army, the analysis concludes, "it is able to carry out armed actions with certain political and military repercussions in the city of Lima if the [armed forces] do not
But the Toledo administration's recent handling of the plan to attack
the U.S. Embassy was clumsy, according to sources familiar with the incident.
At a news
conference last month, Interior Minister Fernando Rospigliosi announced the arrest of two alleged Shining Path members, who were found with diagrams of the
embassy and were allegedly planning an attack for Dec. 3, Guzman's birthday.
The announcement undermined a larger sting operation targeting the group's
Lima cell, according to sources familiar with the investigation, which
involved U.S. and
Peruvian intelligence agencies. The investigation had safe houses and senior leaders under surveillance, but the announcement scuttled the arrests. A few days later,
the Shining Path blew up an electricity tower 30 miles from Lima.
"If this happened, it might have been a result of lack of communication
or a lack of experience in the job, or both," said Roberto Danino, Peru's
Interviews with police and U.S. anti-drug advisers in the Upper Huallaga
suggest that it is difficult to determine whether the Shining Path is resurfacing
ideological movement or a drug gang working for Colombian sponsors, who supply the cash, seeds and technological know-how.
Police officials said that, while the Shining Path made money from the
drug trade during its first campaigns, it is bringing in far more today
because of its involvement
in protecting opium poppies, the key ingredient in heroin. Processed poppies fetch more than twice the price of coca, the key ingredient in cocaine.
There are obstacles to the rebel group's growth. Numbering roughly 600
soldiers, the movement has lost its ideological leadership, and only two
anything approaching national name recognition. They are known by their guerrilla names -- Dalton, who attended the group's first training camp with Guzman, and
Artemio, who replaced Feliciano in the Upper Huallaga. But even the movement's limited resurgence is threatening to undermine U.S.-sponsored successes in
reducing drug production in this region, once the heart of the world's coca industry.
In the mountains around Santa Lucia, a town of a few thousand peasants
where U.S.-supported alternative development projects have helped turn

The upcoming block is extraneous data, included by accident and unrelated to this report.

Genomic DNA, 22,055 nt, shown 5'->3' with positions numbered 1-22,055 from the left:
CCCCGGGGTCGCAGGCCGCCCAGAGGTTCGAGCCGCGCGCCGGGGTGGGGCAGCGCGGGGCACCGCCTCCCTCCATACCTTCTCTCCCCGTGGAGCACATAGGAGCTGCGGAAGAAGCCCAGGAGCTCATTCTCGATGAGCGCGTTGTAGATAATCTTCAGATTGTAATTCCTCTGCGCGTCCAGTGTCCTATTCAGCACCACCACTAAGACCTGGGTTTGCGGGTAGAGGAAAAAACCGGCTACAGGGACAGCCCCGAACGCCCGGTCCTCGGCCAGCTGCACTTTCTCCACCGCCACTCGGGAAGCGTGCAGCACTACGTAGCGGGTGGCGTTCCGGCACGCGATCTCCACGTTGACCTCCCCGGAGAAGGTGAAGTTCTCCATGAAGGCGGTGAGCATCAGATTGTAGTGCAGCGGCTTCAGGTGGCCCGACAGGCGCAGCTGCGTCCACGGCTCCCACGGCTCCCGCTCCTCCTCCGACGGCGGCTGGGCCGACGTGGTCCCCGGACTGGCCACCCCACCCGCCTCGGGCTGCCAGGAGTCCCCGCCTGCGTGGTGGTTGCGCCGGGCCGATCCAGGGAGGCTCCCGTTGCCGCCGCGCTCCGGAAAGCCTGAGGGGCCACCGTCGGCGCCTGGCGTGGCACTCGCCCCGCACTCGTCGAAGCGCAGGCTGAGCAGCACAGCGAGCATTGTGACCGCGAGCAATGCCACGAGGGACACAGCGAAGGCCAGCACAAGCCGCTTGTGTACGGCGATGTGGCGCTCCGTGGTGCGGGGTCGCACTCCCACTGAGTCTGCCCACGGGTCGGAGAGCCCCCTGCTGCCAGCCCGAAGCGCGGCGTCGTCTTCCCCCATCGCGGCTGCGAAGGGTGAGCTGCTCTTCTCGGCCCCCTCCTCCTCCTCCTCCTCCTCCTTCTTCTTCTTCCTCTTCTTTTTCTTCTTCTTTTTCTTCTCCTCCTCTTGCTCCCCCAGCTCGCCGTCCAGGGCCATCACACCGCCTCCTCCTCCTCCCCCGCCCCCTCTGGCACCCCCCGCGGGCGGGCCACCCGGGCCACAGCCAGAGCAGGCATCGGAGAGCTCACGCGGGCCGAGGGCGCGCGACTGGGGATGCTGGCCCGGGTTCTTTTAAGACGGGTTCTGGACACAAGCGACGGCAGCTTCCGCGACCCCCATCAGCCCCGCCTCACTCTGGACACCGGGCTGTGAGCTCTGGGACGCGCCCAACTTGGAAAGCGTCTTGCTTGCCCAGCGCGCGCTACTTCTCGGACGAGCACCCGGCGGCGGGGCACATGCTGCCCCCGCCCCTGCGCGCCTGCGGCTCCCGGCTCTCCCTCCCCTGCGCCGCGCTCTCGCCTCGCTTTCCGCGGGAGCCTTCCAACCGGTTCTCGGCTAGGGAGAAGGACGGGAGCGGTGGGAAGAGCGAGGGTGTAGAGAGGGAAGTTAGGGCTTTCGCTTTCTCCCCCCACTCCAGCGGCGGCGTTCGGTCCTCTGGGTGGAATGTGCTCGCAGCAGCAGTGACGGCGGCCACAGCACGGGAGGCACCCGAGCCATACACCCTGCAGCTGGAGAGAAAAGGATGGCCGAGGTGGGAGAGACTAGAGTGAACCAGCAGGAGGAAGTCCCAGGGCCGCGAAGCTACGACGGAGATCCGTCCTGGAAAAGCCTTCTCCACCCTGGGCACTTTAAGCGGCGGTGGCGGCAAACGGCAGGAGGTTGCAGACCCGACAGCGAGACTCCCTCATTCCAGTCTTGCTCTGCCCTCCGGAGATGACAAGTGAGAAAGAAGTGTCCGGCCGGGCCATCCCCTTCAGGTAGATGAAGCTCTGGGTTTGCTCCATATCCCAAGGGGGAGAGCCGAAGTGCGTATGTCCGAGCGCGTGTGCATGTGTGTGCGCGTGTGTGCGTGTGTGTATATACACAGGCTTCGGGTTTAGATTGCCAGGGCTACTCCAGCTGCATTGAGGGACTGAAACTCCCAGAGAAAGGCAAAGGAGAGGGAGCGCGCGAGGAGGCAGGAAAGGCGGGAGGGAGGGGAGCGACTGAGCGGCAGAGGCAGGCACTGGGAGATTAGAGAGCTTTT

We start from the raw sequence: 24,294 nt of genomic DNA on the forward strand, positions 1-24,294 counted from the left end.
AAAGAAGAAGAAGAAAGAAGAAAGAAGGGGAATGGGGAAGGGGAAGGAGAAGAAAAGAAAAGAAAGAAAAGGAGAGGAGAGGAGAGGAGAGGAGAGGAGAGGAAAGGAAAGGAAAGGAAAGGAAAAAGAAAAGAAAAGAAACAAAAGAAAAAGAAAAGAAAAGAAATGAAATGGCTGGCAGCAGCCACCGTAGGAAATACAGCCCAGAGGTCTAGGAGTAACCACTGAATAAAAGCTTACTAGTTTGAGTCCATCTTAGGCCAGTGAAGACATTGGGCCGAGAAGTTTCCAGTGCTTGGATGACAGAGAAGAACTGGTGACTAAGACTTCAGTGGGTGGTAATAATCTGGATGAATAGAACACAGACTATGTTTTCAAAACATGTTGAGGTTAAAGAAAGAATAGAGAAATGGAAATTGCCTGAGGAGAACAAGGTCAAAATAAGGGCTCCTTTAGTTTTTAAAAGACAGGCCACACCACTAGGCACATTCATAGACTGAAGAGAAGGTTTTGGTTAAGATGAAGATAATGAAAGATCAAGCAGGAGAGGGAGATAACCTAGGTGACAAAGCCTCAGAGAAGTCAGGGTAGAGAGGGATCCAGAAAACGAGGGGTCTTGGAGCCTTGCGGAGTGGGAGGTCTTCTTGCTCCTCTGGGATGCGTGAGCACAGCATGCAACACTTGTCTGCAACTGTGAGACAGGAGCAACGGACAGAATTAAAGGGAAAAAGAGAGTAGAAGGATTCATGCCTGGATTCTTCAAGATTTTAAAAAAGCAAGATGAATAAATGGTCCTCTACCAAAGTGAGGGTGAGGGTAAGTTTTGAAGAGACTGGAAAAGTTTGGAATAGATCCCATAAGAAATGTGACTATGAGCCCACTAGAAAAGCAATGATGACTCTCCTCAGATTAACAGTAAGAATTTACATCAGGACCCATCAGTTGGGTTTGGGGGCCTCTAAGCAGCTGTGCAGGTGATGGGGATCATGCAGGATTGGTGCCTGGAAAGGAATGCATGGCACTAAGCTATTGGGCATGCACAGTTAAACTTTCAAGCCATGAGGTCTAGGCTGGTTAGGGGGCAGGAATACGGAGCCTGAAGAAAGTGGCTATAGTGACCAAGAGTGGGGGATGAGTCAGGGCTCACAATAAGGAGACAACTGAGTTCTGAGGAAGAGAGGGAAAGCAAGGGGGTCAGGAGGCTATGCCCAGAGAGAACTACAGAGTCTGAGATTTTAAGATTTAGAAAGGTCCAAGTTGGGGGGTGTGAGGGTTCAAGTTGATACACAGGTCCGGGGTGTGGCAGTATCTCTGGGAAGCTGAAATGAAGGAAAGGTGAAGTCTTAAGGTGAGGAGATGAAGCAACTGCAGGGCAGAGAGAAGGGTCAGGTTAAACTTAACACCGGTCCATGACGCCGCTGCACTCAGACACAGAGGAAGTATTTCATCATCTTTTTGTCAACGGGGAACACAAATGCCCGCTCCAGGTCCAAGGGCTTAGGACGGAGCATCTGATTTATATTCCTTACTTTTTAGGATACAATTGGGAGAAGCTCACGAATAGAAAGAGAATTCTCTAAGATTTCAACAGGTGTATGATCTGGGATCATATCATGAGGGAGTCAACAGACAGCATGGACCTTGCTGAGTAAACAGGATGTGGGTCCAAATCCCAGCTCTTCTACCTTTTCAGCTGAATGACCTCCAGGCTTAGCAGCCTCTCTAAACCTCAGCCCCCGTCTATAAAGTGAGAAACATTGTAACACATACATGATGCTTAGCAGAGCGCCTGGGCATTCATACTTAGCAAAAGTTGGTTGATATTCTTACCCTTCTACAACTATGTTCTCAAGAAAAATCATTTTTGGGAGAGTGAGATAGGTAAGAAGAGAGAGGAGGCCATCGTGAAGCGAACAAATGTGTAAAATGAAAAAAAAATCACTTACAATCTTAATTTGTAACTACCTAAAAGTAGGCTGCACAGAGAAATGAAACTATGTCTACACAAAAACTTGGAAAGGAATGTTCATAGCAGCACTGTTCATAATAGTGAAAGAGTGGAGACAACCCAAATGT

coca fields into
palm-oil farms, police destroyed about 60 acres of poppy plants last year. This year they have pulled up five times that amount and destroyed two morphine labs that
officials said were likely built by the more sophisticated Colombian drug traffickers.
"It could be because they are looking harder," said a U.S. anti-drug adviser of the spike in poppy seizures, "but in all likelihood it means there is a lot more of it."
Demonstenes Garcia, commander of the police anti-drug base in Tingo
Maria south of here, predicted growth in the opium poppy trade in the coming
year. In recent
months, Garcia's men have seized 25 pounds of processed opium poppy and dozens of pounds of coca base from the nearby Monzon Valley. Nine Colombians
have been arrested.
"Because there is so much violence right now in Colombia, Peru has the
capacity to be the heroin capital of Latin America," Garcia said. Last
year, 70 percent of the
heroin seized on the U.S. eastern seaboard came from Latin America, the vast majority from Peru and Colombia.
The Monzon Valley, opening onto the town of Tingo Maria, poses a particular
challenge to U.S. anti-drug strategy. In the past year, coca cultivation
has jumped 15
percent in this valley alone, to more than 30,000 acres, while poppy cultivation is increasing in the hard-to-reach cloud-shrouded mountain peaks, police said.
Coca farmers have reneged on an agreement, signed by the previous government,
to limit coca fields to less than three acres per family pending the arrival
that would pay them to plant new crops. The Toledo government has not decided how to proceed with the unruly population, which includes a significant Shining
"There is no control in this zone," said Gonzalo Mosqueira Roncal, who
heads the Interior Ministry's alternative development program. "In other
zones, the cultivation
is going down. Here it is increasing dramatically. And it is . . . narco-traffickers and the Shining Path. Here they are the same."